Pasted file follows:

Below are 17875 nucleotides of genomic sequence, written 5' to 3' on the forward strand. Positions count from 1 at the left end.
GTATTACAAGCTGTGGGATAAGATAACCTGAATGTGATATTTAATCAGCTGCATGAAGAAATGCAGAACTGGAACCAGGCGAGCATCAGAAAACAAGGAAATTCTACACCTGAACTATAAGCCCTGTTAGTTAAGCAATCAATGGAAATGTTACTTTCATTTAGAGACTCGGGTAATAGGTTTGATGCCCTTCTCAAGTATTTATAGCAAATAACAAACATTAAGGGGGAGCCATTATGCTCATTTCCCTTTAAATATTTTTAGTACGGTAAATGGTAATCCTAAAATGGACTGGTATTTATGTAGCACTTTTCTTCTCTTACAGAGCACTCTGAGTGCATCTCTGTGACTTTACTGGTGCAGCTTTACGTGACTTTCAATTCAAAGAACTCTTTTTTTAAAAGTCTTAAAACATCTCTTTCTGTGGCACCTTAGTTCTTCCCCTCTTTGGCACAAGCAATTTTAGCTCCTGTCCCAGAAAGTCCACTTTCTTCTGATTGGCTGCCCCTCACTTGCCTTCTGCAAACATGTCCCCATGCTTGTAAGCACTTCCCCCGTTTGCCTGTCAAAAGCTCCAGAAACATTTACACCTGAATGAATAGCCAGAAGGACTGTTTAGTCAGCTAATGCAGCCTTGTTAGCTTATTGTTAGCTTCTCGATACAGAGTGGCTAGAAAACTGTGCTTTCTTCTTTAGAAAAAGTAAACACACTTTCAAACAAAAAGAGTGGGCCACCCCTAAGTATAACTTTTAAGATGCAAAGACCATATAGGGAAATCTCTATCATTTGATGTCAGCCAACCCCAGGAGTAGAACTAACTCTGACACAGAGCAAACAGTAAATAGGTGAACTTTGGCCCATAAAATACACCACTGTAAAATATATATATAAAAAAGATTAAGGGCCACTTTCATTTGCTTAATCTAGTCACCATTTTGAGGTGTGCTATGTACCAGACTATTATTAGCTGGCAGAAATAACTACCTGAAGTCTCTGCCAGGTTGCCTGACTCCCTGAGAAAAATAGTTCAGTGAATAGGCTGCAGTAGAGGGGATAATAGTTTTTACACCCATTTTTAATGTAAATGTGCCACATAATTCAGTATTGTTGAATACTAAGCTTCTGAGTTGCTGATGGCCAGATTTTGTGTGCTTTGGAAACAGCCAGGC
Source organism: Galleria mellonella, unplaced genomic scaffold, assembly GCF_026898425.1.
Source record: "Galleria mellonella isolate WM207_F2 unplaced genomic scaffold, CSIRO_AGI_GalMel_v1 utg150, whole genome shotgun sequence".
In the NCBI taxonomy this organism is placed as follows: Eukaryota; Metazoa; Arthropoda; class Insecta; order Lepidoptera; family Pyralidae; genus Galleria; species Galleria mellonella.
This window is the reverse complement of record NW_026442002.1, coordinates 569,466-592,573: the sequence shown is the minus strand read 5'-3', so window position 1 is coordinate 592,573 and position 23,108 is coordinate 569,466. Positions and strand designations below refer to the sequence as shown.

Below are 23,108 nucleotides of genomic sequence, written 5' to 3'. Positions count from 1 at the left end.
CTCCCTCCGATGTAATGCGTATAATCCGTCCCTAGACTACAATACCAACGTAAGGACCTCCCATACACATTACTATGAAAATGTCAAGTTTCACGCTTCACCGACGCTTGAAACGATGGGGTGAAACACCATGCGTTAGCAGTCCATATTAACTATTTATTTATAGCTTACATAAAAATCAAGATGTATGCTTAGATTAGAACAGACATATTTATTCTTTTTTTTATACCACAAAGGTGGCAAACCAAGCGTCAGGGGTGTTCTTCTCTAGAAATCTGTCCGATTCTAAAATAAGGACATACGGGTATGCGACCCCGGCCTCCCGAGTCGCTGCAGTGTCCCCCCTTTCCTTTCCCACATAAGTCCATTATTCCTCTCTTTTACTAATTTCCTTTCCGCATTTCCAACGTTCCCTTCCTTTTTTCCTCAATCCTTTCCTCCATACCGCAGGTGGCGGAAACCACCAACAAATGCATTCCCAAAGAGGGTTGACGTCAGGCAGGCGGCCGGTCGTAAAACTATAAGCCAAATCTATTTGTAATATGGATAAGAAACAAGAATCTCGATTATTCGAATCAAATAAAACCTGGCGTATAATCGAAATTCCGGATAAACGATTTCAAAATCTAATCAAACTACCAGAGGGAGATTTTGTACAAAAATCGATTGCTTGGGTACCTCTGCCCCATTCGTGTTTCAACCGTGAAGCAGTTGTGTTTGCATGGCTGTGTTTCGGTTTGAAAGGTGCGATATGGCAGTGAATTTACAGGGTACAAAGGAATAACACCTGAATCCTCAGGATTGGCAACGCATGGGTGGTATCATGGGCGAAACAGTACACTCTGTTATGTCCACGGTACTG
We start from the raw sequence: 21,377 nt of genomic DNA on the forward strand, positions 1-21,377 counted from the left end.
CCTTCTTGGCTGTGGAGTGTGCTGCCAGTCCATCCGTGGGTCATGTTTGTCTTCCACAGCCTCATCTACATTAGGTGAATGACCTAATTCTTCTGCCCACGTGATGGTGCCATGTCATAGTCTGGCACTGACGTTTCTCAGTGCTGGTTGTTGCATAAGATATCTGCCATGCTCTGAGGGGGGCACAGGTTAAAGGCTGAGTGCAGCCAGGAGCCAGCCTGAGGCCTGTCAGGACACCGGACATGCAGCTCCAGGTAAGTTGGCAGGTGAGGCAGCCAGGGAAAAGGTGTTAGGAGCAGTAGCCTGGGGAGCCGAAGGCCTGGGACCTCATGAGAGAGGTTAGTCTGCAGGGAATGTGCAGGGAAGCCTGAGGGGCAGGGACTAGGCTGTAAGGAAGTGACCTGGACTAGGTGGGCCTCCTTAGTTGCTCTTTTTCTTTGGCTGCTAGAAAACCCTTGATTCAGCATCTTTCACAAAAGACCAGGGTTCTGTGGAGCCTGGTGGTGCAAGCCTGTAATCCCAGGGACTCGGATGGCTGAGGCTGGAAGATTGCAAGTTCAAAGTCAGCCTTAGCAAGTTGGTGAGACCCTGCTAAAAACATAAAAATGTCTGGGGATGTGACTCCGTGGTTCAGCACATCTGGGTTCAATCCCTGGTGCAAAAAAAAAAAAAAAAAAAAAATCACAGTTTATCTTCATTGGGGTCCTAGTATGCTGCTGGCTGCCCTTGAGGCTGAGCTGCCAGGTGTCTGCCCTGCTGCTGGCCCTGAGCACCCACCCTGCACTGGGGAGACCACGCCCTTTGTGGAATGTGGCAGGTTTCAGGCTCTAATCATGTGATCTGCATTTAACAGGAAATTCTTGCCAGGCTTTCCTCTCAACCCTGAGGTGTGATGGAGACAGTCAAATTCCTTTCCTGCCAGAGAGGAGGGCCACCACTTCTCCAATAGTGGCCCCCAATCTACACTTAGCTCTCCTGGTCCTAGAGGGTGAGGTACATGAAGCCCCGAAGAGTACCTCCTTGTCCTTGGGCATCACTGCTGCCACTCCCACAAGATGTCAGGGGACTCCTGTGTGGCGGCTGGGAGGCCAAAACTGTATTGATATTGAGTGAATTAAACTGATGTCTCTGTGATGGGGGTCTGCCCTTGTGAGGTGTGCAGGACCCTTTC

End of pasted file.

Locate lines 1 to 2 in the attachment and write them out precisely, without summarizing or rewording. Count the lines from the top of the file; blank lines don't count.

Below are 17875 nucleotides of genomic sequence, written 5' to 3' on the forward strand. Positions count from 1 at the left end.
GTATTACAAGCTGTGGGATAAGATAACCTGAATGTGATATTTAATCAGCTGCATGAAGAAATGCAGAACTGGAACCAGGCGAGCATCAGAAAACAAGGAAATTCTACACCTGAACTATAAGCCCTGTTAGTTAAGCAATCAATGGAAATGTTACTTTCATTTAGAGACTCGGGTAATAGGTTTGATGCCCTTCTCAAGTATTTATAGCAAATAACAAACATTAAGGGGGAGCCATTATGCTCATTTCCCTTTAAATATTTTTAGTACGGTAAATGGTAATCCTAAAATGGACTGGTATTTATGTAGCACTTTTCTTCTCTTACAGAGCACTCTGAGTGCATCTCTGTGACTTTACTGGTGCAGCTTTACGTGACTTTCAATTCAAAGAACTCTTTTTTTAAAAGTCTTAAAACATCTCTTTCTGTGGCACCTTAGTTCTTCCCCTCTTTGGCACAAGCAATTTTAGCTCCTGTCCCAGAAAGTCCACTTTCTTCTGATTGGCTGCCCCTCACTTGCCTTCTGCAAACATGTCCCCATGCTTGTAAGCACTTCCCCCGTTTGCCTGTCAAAAGCTCCAGAAACATTTACACCTGAATGAATAGCCAGAAGGACTGTTTAGTCAGCTAATGCAGCCTTGTTAGCTTATTGTTAGCTTCTCGATACAGAGTGGCTAGAAAACTGTGCTTTCTTCTTTAGAAAAAGTAAACACACTTTCAAACAAAAAGAGTGGGCCACCCCTAAGTATAACTTTTAAGATGCAAAGACCATATAGGGAAATCTCTATCATTTGATGTCAGCCAACCCCAGGAGTAGAACTAACTCTGACACAGAGCAAACAGTAAATAGGTGAACTTTGGCCCATAAAATACACCACTGTAAAATATATATATAAAAAAGATTAAGGGCCACTTTCATTTGCTTAATCTAGTCACCATTTTGAGGTGTGCTATGTACCAGACTATTATTAGCTGGCAGAAATAACTACCTGAAGTCTCTGCCAGGTTGCCTGACTCCCTGAGAAAAATAGTTCAGTGAATAGGCTGCAGTAGAGGGGATAATAGTTTTTACACCCATTTTTAATGTAAATGTGCCACATAATTCAGTATTGTTGAATACTAAGCTTCTGAGTTGCTGATGGCCAGATTTTGTGTGCTTTGGAAACAGCCAGGC